Number two, you can’t be squeamish. Two things about this “secret.” Number one, you’ll need to have a pretty good relationship with your vet.

Malnutrition (we see this in stray dogs coming from shelters) Liver Disease Kidney Disease Overheating Extreme stress.

You could stop the seizures at home…and for those of us who live an hour from the nearest emergency vet, it will save your sanity as well. It is known as “The Valium Protocol” and it could save your bank account and your mind. Driving with a seizing dog in the dark during a blizzard for over an hour is about as relaxing as being audited by the IRS while simultaneously having a root canal with no anesthetic.

Head injuries (acute and chronic) Low blood pressure High blood pressure Electrolyte imbalance Hypothyroidism Anemia.

You just have to ride it out. Seizures are terrifying. I mean, honestly, there are things a lot worse than a seizure, but there are very few things where you have less control. You’ve probably heard the phrases “Life imitating art” and “Art imitating life.” Well, if you’ve never seen a seizure in person, I’m sure you’ve seen something closely resembling it in a horror movie. Let’s face it.

It seems like this little detail would go without saying. (Hint: make sure to REMOVE THE NEEDLE before putting the syringe in your dog’s butt. You can use a catheter…or if you have a small dog, just get yourself some Vaseline and use the syringe. But for the sake of your dog, I’m saying it anyway). Your dog starts to have a seizure. You don’t want to be working from memory on this one. Dogs metabolize it differently than humans do. If it doesn’t you can usually give up to three doses…your vet will let you know the maximum amount you can give. Make sure to have the single dosage and the maximum dosage on the bottle. You measure out what will appear to be a whopping dosage of the liquid Valium and you give it to your dog rectally. Here’s how “The Valium Protocol” works. I know, I know. That’s right…rectally. Some people follow this up with oral valium over the next day…again, your vet will guide you in this. And, yes, you will be giving your dog a pretty large dose of Valium. This should stop the seizure.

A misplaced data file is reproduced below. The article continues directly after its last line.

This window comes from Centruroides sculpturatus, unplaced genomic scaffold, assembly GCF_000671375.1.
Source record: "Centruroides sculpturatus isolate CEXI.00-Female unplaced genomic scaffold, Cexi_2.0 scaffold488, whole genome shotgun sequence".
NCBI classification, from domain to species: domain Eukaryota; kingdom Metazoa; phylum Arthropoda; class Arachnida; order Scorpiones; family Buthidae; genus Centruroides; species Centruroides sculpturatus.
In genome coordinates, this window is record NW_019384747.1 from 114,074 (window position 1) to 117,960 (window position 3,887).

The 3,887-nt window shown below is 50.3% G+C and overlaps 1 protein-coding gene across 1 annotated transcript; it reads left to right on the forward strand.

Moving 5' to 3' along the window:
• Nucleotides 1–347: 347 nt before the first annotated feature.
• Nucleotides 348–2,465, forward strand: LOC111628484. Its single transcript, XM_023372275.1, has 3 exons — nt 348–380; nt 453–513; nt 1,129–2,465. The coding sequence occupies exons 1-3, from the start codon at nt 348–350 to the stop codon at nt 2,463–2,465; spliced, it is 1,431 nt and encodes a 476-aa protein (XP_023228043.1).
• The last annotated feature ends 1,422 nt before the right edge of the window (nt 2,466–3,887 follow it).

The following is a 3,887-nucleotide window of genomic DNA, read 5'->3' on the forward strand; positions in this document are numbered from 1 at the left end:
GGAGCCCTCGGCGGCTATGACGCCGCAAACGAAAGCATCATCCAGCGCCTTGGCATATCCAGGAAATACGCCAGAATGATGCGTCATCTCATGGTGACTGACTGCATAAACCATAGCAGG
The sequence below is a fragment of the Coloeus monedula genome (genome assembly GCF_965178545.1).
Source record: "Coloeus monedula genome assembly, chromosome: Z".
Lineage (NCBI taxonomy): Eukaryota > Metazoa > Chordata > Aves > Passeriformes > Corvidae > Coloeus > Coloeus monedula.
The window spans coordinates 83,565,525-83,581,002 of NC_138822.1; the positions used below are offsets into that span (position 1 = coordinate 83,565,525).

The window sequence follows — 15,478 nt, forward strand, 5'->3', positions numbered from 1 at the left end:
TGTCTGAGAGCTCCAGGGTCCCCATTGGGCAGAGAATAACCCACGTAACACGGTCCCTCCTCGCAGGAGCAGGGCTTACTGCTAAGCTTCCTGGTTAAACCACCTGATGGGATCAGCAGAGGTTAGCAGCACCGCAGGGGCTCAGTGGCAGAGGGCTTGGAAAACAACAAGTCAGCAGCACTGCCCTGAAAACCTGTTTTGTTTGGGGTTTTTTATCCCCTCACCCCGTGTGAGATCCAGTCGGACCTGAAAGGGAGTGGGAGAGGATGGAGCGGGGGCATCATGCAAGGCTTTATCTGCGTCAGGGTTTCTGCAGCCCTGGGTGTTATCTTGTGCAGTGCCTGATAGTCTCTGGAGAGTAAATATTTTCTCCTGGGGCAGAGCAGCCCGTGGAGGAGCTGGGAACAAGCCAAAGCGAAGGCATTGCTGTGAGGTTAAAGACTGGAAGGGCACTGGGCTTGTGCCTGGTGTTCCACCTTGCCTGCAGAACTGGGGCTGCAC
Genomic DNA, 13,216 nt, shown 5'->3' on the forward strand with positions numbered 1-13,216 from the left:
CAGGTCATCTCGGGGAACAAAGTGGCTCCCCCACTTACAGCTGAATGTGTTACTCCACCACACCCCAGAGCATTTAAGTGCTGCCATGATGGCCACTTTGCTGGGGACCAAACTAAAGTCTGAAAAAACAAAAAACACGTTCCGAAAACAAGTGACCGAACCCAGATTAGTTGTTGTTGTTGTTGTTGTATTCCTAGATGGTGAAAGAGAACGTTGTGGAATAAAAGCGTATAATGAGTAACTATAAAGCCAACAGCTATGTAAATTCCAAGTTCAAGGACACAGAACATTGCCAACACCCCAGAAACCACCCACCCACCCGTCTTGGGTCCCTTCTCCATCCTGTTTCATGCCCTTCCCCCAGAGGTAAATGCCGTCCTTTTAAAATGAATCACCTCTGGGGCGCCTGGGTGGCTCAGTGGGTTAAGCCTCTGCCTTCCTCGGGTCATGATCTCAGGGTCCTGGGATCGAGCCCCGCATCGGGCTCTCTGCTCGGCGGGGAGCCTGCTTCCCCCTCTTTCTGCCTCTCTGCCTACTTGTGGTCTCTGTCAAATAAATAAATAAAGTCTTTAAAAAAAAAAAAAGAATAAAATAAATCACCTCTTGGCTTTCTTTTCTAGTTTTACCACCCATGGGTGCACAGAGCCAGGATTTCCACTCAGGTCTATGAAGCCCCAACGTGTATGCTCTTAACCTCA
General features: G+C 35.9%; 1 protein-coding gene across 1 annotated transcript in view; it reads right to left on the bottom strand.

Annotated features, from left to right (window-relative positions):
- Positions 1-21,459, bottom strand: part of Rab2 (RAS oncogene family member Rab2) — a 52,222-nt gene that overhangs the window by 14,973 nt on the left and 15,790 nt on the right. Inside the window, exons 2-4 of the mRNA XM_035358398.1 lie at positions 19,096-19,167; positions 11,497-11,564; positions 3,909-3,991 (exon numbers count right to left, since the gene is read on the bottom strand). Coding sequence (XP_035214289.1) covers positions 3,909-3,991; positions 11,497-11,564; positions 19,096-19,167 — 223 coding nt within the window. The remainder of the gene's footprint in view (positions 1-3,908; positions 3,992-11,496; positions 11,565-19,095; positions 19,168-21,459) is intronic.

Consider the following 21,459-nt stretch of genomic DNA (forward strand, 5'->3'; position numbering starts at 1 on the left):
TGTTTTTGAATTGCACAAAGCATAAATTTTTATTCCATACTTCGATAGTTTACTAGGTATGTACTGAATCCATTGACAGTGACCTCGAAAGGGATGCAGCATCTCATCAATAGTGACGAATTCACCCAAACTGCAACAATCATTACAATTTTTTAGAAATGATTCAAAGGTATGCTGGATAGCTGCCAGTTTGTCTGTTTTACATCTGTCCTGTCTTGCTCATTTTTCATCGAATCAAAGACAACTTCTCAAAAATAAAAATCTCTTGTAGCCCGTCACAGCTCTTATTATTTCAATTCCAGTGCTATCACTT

I would not be so lucky. Ever. The second lesson I learned that night: Sometimes, seizures are “Much Ado About Nothing.” Since my first experience with seizures, I’ve heard about dogs that have one or two seizures, then never have one again.

But, again, don’t despair! There are usually options. But call anyway, at least for your own piece of mind. So, unfortunay, this may just be the beginning of a long road ahead. And if you have an elderly dog, a seizure is usually indicative of something else going on. Well, regardless of the type of seizure, you should probably call your vet to see what they have to say. Just to warn you, like I mentioned with my first seizure experience with Peabody, they probably aren’t going to see this as the life-threatening emergency that you see it as.